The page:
By the way, about “doing his job,” it turns out that Arpaio’s officers were too busy rounding up brown-skinned people and investigating President Barack Obama’s birth certificate to do other things, like investigate cases of sexually abused children. Priorities!



Let’s call things by their proper names here. Arpaio is, of course, a white supremacist. But he’s more than that. There’s a word for political regimes that round up members of minority groups and send them to concentration camps, while rejecting the rule of law: What Arpaio brought to Maricopa, and what the president of the United States has just endorsed, was fascism, American style.



So how did we get to this point?



Trump’s motives are easy to understand. For one thing, Arpaio, with his racism and authoritarianism, really is his kind of guy. For another, the pardon is a signal to those who might be tempted to make deals with the special investigator as the Russia probe closes in on the White House: Don’t worry, I’ll protect you.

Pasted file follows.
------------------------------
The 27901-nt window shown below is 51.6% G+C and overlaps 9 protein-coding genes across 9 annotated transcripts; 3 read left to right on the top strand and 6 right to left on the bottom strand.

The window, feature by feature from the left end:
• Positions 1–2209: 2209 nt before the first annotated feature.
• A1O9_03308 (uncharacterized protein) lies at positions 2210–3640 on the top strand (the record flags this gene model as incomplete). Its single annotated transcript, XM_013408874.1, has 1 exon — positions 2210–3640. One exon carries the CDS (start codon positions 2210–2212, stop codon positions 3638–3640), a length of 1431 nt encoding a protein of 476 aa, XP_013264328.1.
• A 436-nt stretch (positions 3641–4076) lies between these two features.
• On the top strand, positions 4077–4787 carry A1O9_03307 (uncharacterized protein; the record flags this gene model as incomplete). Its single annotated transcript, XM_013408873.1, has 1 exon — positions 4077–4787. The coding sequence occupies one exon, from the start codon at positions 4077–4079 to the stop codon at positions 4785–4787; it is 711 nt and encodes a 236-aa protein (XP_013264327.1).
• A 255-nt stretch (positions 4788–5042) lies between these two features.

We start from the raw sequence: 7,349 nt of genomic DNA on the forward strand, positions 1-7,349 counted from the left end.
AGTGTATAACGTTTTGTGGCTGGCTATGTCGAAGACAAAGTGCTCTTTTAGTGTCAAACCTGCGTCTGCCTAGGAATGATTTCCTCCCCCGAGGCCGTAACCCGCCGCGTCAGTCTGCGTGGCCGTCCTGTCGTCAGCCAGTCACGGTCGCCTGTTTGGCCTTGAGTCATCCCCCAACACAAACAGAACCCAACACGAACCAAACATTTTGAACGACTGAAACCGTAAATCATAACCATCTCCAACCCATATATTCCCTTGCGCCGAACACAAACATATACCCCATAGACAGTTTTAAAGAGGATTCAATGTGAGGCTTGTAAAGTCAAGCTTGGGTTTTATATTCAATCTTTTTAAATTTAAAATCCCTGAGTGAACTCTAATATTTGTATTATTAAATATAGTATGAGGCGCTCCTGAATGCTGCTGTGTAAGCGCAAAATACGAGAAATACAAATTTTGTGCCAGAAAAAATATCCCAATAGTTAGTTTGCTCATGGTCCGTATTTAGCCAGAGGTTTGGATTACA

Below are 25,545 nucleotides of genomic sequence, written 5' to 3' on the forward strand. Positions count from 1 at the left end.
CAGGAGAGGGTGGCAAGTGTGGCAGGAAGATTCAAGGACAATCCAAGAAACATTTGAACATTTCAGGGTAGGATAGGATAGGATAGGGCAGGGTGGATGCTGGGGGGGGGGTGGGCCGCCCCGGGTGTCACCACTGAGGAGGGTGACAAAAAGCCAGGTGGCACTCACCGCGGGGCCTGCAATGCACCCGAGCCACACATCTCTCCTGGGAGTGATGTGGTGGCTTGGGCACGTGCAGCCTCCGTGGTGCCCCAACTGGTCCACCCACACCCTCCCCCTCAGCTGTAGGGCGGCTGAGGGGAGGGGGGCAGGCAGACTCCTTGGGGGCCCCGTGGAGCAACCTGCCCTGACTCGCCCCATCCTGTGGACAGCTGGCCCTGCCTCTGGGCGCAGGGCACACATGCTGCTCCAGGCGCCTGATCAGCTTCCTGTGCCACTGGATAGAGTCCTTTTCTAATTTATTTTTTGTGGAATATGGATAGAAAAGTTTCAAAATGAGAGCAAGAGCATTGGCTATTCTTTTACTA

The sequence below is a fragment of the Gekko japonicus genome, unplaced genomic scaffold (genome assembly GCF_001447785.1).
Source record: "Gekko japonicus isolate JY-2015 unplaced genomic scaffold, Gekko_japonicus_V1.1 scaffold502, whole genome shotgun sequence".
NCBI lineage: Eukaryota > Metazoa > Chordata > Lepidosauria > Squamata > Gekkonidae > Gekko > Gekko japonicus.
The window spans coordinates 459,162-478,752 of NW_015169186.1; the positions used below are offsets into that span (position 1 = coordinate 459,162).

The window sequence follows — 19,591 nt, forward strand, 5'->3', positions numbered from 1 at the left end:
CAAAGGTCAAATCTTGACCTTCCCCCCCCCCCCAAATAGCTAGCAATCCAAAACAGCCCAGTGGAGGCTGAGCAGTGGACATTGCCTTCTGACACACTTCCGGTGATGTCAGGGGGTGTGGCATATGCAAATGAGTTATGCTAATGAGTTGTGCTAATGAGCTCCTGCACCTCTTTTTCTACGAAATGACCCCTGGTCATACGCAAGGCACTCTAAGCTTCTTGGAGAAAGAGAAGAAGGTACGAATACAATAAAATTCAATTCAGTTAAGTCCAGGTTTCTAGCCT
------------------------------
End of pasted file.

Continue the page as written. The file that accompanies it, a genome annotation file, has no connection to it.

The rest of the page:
Finally, standing up for white people who keep brown people down pleases Trump’s base, whom he’s going to need more than ever as the scandals creep closer and the big policy wins he promised keep not happening.



But the Trump base of angry white voters is a distinct minority in the country as a whole. Furthermore, those voters have always been there. Fifteen years ago, writing about the radicalization of the G.O.P., I suggested the hard core of angry voters was around 20 percent of the electorate; that still seems like a reasonable guess.



What makes it possible for someone like Trump to attain power and hold it is the acquiescence of people, both voters and politicians, who aren’t white supremacists, who sort-of kind-of believe in the rule of law, but are willing to go along with racists and lawbreakers if it seems to serve their interests.